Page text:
Pandey is a recipient of UWM’s Academic Achievement Leadership Award as well as the KleinOsowski Scholarship, which is awarded to students in the Honors College. He says this support has been transformational to his experience at UWM. “My scholarships have allowed me to worry less about my finances and focus more on my extracurricular activities, research, and academics.

“Being in the Honors College has immensely developed my critical thinking and communication skills, and has allowed me to see how I can use my engineering skills for the benefit of society. Without scholarships, I cannot even imagine being in college.”

African American Faculty & Staff Council Gives Students a Boost

Graduation rates. It’s a topic that comes up frequently at meetings of UWM’s African American Faculty and Staff Council (AAFSC). The group’s members want to raise graduation rates among African American students and close the college-completion gap between black and white students at UWM.

Recently, they came up with one solution: a scholarship designed to help people finish out their last year at UWM. “As representatives of UWM, we wanted to demonstrate our commitment to the students we interact with on a daily basis,” says Diana Borders, assistant director of business services in the School of Education and co-chair of the AAFSC scholarship committee.

Why give scholarships at the end of the college experience? “Some students find it difficult to complete their degree in four years, and the financial aid funds they receive can run out before they finish,” she says. “Students in their final year at UWM have proven their commitment and desire to graduate, and with a bit of financial assistance, the odds of them getting to the graduation finish line are extremely high.”

The reaction among AAFSC members has been positive, and many have contributed to the fund. “Our members now act as foot soldiers, asking campus donors and community members to contribute to the scholarship program,” says Abigail Amissah-Arthur, assistant dean of the College of Health Sciences and co-chair of the AAFSC scholarship committee.

The AAFSC has partnered with the African-American Alumni Chapter (AAAC), a group that has also been exploring ways to provide financial assistance to those near graduation. Borders adds, “The collaboration between AAFSC and AAAC will help us reach our shared goal of increasing the number of students who walk across the stage at commencement, ready to embark on their careers.”

School of Ed Duo Creates Scholarship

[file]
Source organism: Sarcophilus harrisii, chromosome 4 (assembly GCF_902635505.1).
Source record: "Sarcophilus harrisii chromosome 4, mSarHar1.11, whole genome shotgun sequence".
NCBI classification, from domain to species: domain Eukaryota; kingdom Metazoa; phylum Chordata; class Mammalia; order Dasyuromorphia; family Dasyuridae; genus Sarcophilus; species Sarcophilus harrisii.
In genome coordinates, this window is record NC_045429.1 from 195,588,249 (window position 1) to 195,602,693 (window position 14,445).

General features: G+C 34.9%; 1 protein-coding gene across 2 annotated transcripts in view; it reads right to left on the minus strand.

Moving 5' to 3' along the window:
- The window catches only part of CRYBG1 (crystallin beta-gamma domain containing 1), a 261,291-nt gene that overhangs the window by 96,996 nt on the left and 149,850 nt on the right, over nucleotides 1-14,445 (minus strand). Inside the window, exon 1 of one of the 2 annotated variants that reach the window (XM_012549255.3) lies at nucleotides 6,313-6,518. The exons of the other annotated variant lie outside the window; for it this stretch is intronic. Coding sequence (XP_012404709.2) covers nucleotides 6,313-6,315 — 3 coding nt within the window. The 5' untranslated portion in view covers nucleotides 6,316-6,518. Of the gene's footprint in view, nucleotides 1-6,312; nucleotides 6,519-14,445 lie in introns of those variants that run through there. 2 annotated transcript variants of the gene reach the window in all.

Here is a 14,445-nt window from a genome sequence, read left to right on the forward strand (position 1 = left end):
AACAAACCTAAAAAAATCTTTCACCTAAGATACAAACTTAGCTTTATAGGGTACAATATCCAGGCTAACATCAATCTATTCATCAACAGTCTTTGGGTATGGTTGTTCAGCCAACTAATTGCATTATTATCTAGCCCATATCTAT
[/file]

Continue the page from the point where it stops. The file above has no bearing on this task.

Rob Longwell-Grice, a senior advisor in the School of Education, conducts research related to first-generation college students and what it takes for them to succeed in getting a degree. He and seven siblings were all first-generation college students, so this topic hits close to home for him.

He and his wife, Hope Longwell-Grice, an associate professor and associate dean at the school, have collaborated on papers about first-generation college students, but the two decided they wanted to do more. “Through Rob’s experiences and his studies, we came to realize the impact scholarships can have on access for first-generation students,” Hope explains.

The Longwell-Grices decided to create the Robert and Hope Longwell-Grice Scholarship in order to help first-generation students in UWM’s Higher Education Administration graduate program. By spring of 2017, the scholarship had been awarded to five students. “Our desire to establish a fund came from a hope of ‘paying it forward’ to multiple generation of first-gens,” say Rob and Hope. “This scholarship allows us to help fund first-gen students who, through their careers, will help others like them.”

As employees of UWM, the couple has long been contributing to UWM Gives to UWM, the university’s annual faculty-staff campaign. “As part of my job, I help coordinate the awarding of the School of Education scholarships,” says Rob, “and I saw people setting up permanent scholarships. I thought, ‘We should do that, and we could do that. UWM and the School of Education have been good to us, and we want to share our good fortune with others.”

Retired Nurse Helps Program She Once Led

When Barbara Friedbacher ’84 looks back on her 33-year career in nursing, she is most proud of her role in developing UWM’s Silver Spring Community Nursing Center. After working as a nurse for more than 20 years, Friedbacher earned her master’s degree at the College of Nursing in 1984 and was recruited to assist with the college’s expansion of community-based activities.